Archery Club Structure:
Townsville PCYC archery is firstly an activity of the Townville PCYC. As such, club members carry PCYC insurance coverage for all archery activities conducted as a club member while under the direction of the club coach.
Some club members choose to affiliate with both the North Queensland Archery Association (NQAA) and Archery Australia (AA) so they can readily compete in open tournaments conducted elsewhere under the umbrella of AA's insurance provider, hence in addition to being a PCYC activity, Townsville PCYC then took the additional step of registering Townville PCYC archery with NQAA and AA so that it would be recognized by both those bodies as an "ordinary" archery club also.
PCYC Archery Membership Options:
Club members are thus in a unique position where they have the option to either compete for as long as they like at club level without the requirement of having to pay affiliation fees to both NQAA and AA (while still being fully insured by PCYC's insurance provider) or, if they choose to do so, they can pay NQAA and AA affiliation fees to receive the additional benefits of competing for national awards and badges.
Note: As most beginners take some time to obtain the skills required to win national badges/awards we recommend that beginners compete initially at club level and put off paying affiliation fees until it is likely that there is some benefit to be gained by them doing so.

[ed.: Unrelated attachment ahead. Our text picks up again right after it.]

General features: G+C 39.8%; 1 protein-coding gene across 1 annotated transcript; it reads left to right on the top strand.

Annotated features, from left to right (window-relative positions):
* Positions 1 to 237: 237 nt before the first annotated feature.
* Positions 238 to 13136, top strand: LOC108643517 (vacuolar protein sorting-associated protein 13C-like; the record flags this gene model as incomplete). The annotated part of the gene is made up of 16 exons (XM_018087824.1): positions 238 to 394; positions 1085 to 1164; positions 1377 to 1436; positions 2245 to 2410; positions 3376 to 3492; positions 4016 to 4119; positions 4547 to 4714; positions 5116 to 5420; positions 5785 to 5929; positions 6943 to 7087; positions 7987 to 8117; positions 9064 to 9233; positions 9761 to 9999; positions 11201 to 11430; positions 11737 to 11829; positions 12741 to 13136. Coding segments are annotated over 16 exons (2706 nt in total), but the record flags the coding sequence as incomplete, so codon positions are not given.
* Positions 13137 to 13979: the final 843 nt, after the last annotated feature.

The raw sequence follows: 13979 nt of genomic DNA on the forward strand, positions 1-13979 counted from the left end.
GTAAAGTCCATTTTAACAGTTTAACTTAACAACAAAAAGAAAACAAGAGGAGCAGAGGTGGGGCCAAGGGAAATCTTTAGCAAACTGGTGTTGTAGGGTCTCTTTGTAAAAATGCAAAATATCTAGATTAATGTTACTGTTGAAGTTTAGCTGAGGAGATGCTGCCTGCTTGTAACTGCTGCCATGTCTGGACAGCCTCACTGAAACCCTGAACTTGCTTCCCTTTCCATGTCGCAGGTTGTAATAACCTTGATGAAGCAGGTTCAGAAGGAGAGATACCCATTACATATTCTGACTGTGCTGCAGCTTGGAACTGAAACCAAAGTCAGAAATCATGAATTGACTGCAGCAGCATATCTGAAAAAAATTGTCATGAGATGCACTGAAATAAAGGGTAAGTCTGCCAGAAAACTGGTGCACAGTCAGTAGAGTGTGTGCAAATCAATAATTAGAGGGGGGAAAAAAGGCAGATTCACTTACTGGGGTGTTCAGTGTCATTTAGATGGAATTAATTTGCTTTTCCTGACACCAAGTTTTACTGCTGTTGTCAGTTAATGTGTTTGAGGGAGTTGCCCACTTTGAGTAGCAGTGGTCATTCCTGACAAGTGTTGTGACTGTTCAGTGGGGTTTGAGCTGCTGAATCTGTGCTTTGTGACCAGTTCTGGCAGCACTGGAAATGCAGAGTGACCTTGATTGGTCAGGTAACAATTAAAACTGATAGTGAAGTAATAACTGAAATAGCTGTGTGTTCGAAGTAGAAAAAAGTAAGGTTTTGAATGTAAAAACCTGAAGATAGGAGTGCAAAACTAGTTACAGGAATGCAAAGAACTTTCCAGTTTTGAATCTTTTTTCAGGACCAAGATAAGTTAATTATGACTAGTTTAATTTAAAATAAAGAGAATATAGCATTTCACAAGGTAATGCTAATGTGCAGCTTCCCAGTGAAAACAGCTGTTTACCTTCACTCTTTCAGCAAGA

Safety is taken very seriously, all coaching and club competition is conducted under the direction of an Archery Australia Level II coach and National Judge.
Archery began at the Townsville PCYC in 1999 under the auspices of the (then) branch manager, Sgt. Neale Porter, with John Skewes as the PCYC archery coach, and the founding members being Gisella Johnson, Janine Guyan, and Darren Parker.
Facilities for archery were then very basic and archery funds non-existent. Townsville City Council donated some safety signs (still in use) and witches hats, 'tripod' type target stands were made from scrap hardboard and Stramit boards (AARGH!) were being used as target butts for a short while until archery finances improved some - this improvement being due mainly to the hard work put in by the founding members (and others) fund-raising at the Townsville show. More tripod stands were then made from pine, and corrugated cardboard donated by Amcor replaced the stramit butts. A hand trolley was initially used to move the targets to and from the club-house ... but time and other things have moved on quite a bit since those days...